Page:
Businesses and consumers increasingly use artificial intelligence (“AI”)— and specifically machine learning (“ML”) applications—in their daily work. ML is often used as a tool to help people perform their jobs more efficiently, but increasingly it is becoming a technology that may eventually replace humans in performing certain functions. An AI recently beat humans in a reading comprehension test, and there is an ongoing race to replace human drivers with self-driving cars and trucks. Tomorrow there is the potential for much more—as AI is even learning to build its own AI.
As the use of AI technologies continues to expand, and especially as machines begin to act more autonomously with less human intervention, important questions arise about how we can best integrate this new technology into our society, particularly within our legal and compliance frameworks. The questions raised are different from those that we have already addressed with other technologies because AI is different. Most previous technologies functioned as a tool, operated by a person, and for legal purposes we could usually hold that person responsible for actions that resulted from using that tool. For example, an employee who used a computer to send a discriminatory or defamatory email could not have done so without the computer, but the employee would still be held responsible for creating the email.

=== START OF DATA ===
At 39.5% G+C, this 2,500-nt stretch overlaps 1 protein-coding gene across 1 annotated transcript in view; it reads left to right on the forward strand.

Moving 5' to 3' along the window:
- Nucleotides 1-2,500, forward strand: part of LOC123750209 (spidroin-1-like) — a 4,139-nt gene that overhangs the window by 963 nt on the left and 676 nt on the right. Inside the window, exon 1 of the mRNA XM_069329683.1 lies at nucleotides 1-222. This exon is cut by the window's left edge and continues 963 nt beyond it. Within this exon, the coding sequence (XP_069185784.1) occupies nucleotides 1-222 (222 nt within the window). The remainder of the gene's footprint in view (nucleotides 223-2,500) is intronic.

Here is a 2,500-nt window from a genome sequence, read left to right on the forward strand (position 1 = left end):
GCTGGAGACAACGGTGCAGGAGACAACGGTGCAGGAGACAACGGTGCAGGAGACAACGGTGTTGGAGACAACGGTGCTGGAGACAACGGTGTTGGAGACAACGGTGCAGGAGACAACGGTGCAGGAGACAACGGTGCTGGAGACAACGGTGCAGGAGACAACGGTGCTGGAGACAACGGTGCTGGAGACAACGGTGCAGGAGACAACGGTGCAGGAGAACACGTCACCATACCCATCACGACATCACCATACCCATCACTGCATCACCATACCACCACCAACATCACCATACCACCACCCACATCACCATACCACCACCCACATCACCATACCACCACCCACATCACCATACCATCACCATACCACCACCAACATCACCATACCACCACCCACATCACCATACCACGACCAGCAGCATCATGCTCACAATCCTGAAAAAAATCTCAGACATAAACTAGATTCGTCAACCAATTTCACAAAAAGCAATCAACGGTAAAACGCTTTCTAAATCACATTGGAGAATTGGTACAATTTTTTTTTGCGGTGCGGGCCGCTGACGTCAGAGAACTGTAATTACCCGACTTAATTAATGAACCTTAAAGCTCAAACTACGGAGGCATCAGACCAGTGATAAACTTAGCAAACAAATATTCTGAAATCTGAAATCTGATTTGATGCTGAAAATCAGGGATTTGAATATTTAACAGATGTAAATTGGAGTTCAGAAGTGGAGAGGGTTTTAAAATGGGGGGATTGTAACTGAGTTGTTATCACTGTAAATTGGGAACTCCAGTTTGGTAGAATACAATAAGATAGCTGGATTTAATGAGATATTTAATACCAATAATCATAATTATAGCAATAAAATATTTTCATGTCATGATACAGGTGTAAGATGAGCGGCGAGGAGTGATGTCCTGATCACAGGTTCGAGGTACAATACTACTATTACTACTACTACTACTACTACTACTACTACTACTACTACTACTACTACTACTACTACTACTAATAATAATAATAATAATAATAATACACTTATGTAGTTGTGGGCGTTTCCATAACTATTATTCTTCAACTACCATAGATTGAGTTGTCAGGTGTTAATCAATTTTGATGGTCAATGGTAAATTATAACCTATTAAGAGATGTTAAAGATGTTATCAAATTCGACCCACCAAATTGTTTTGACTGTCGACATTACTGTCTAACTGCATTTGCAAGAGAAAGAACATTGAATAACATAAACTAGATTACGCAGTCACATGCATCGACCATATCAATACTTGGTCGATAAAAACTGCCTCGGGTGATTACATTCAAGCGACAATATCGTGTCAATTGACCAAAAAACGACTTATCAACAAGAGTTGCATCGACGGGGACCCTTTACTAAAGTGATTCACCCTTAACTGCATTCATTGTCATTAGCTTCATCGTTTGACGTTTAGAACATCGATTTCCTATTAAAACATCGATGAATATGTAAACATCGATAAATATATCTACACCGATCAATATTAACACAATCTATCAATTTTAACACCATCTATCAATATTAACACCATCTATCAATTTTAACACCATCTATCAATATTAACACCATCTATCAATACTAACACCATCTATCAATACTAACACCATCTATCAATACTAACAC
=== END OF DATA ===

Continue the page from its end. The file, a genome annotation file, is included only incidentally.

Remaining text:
While AI can function as merely a tool, it can also be designed to act after making its own decisions, and in the future, will act even more autonomously. As AI becomes more autonomous, it will be more difficult to determine who—or what—is making decisions and taking actions, and determining the basis and responsibility for those actions. These are the challenges that must be overcome to ensure AI’s integration for legal and compliance purposes.
Jim Shook, Robyn Smith & Alex Antonio,
Transparency and Fairness in Machine Learning Applications,
Tex. A&M J. Prop. L.
Available at: https://scholarship.law.tamu.edu/journal-of-property-law/vol4/iss5/2